Lake student in custody for possession of gun

By DEMETRIUS THOMPSON,

Lake Middle School was placed on lockdown on Friday morning after a student was found with a firearm on campus.

Scott County Sheriff Mike Lee said a female student alerted a teacher that she had seen what looked like a handgun in a male eighth grader’s book bag. The teacher contacted one of the district’s two school resource officers who arrived at the campus around 11 a.m.

“The school went on lockdown and they were able to go from there to isolate the bag where the student had the gun,” Lee said.

Lee said that after questioning the 14-year old student, they learned that he had snuck the 9-millimeter handgun, which belonged to his stepfather, out of his home that morning. Lee said the incident had resulted from a previous altercation with another student and that the suspect brought the gun to the campus to scare the other student. Lee said the gun’s magazine was loaded but a bullet was not in the chamber.

Lee also said there had been a lot of misinformation spread on social media about the student having a “hit list” and he wanted to debunk those claims.

“There was absolutely none of that. The boy was questioned, and we wanted to make sure that we knew everything that was going on in the case, he was being bullied, anything that would have maybe caused this incident and might put others at risk,” Lee said.

The boy is being charged with possession of a firearm on school grounds and will not be charged as an adult. He is being held at the Rankin County Detention facility and was expected on Tuesday to go before a judge who would decide if he would be transported back to Scott County.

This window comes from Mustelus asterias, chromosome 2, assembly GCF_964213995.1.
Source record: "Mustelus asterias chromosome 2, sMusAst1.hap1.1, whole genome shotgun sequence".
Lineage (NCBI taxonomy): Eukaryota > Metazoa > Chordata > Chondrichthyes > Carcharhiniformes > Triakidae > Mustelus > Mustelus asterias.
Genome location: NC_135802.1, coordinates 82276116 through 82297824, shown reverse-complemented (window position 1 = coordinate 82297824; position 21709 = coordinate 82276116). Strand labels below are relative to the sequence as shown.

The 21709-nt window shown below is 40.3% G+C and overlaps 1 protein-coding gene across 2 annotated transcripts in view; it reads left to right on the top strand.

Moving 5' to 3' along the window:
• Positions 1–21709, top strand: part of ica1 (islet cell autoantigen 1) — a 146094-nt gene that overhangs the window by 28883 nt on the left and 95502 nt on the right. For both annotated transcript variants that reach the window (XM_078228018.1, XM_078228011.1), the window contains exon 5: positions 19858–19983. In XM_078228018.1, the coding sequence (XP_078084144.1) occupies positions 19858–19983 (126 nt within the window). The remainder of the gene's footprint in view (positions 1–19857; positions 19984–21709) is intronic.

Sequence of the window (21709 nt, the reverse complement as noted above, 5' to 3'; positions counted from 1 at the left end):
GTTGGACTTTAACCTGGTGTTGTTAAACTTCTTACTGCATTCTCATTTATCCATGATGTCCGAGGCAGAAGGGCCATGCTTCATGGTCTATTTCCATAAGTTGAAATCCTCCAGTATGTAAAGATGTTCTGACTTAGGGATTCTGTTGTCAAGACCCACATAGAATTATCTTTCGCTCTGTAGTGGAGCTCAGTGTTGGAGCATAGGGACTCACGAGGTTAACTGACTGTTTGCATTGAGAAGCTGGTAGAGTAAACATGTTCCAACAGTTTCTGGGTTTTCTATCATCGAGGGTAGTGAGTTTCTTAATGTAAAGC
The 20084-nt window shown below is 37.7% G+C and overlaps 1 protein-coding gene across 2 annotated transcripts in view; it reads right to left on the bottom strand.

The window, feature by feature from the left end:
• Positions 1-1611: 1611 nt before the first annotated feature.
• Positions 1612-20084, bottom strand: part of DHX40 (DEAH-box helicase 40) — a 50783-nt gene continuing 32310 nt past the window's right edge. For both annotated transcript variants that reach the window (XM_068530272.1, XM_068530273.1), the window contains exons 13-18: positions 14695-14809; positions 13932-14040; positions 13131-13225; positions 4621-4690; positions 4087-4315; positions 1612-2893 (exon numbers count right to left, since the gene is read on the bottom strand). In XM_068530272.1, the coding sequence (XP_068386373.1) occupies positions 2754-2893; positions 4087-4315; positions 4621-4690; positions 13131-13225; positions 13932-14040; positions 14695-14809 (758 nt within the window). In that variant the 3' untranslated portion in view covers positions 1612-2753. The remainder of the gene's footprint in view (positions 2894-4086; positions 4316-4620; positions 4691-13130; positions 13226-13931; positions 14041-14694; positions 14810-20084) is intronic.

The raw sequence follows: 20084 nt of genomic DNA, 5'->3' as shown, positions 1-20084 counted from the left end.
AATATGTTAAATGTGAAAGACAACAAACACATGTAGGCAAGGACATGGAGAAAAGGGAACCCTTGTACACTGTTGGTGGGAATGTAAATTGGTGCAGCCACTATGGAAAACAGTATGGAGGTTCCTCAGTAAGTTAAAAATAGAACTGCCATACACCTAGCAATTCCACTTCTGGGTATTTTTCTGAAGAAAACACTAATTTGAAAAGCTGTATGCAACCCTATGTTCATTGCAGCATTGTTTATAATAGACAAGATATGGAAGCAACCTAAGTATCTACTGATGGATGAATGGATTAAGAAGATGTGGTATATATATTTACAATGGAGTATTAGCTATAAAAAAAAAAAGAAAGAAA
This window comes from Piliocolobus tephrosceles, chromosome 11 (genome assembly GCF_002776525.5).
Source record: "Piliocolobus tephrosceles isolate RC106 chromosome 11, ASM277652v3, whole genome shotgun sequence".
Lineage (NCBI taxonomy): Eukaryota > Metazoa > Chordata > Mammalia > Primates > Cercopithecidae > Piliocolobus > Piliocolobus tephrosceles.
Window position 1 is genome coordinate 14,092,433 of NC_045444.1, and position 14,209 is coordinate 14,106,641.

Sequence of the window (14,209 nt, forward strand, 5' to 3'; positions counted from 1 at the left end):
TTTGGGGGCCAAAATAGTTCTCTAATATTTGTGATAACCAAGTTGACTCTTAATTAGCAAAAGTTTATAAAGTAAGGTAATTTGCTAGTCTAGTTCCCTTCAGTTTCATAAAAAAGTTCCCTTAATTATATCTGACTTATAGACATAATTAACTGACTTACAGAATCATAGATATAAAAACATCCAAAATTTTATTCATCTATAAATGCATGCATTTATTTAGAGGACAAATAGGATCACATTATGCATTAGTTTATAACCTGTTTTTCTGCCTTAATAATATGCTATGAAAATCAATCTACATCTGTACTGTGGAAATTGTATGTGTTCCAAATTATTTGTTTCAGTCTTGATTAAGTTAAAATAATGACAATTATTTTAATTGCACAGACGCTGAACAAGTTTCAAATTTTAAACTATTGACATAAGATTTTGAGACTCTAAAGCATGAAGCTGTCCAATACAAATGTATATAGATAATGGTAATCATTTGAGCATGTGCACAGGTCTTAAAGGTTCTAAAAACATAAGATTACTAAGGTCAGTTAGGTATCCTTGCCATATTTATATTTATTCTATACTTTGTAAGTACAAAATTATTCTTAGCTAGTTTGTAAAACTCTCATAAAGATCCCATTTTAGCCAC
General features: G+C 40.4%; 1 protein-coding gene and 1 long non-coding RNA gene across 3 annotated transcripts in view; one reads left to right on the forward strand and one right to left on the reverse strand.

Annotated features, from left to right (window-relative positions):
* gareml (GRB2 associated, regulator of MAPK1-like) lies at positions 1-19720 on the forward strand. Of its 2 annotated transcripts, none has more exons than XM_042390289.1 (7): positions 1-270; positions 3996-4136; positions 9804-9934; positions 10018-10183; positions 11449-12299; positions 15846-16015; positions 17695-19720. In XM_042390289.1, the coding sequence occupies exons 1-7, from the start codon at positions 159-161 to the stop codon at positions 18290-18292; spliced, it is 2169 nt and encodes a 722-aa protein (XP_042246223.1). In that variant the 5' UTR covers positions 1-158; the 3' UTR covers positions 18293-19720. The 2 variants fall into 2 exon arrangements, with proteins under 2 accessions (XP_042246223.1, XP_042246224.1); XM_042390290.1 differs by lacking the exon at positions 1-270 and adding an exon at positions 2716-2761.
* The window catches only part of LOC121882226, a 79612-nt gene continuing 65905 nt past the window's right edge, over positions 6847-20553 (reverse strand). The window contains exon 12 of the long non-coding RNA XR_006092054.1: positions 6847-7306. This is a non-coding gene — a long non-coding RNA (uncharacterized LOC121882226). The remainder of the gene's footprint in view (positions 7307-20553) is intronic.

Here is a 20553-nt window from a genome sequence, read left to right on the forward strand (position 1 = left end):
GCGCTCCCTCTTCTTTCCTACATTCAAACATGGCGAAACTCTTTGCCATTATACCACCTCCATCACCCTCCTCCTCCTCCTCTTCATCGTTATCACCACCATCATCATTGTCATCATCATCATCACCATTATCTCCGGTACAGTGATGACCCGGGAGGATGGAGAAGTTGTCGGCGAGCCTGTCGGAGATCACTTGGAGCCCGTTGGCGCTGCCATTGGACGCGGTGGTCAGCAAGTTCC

Scott County School District Superintendent Tony McGee said this was the first time during his tenure that a student had ever brought a fire arm to a campus in the district and that he was proud of how LMS Principal Nancy Butler, her staff and the students handled the incident. 

“Our people did a tremendous job with that, not just our staff, but our students also, of handling the situation and following proper protocol,” McGee said. “Mrs. (Nancy) Butler did a tremendous job of working with her teachers and staff to make sure we had a positive outcome. We do training with our staff throughout the school year, usually at the beginning of the school year to try to ready our people for those types of situations if they do come about.”

Butler said that school plans to give further information to students on how to respond in case of a firearm on campus in the coming weeks.

“Our staff and students have been trained, but we’re just going to reemphasize some things. That’s what kept this from being a worse situation than it was, because a student was brave enough to inform us to make sure the situation was brought to light,” Butler said.

“Everything was very calm and very smooth, and there was no pandemonium and we’re very thankful that it went the way it went. We’ve learned from other situations how to keep these children safe. And I commend my students for being as well-mannered and behaved as they were. I’m very proud of them.”

The name of the student is not being released because he is being charged as a juvenile.

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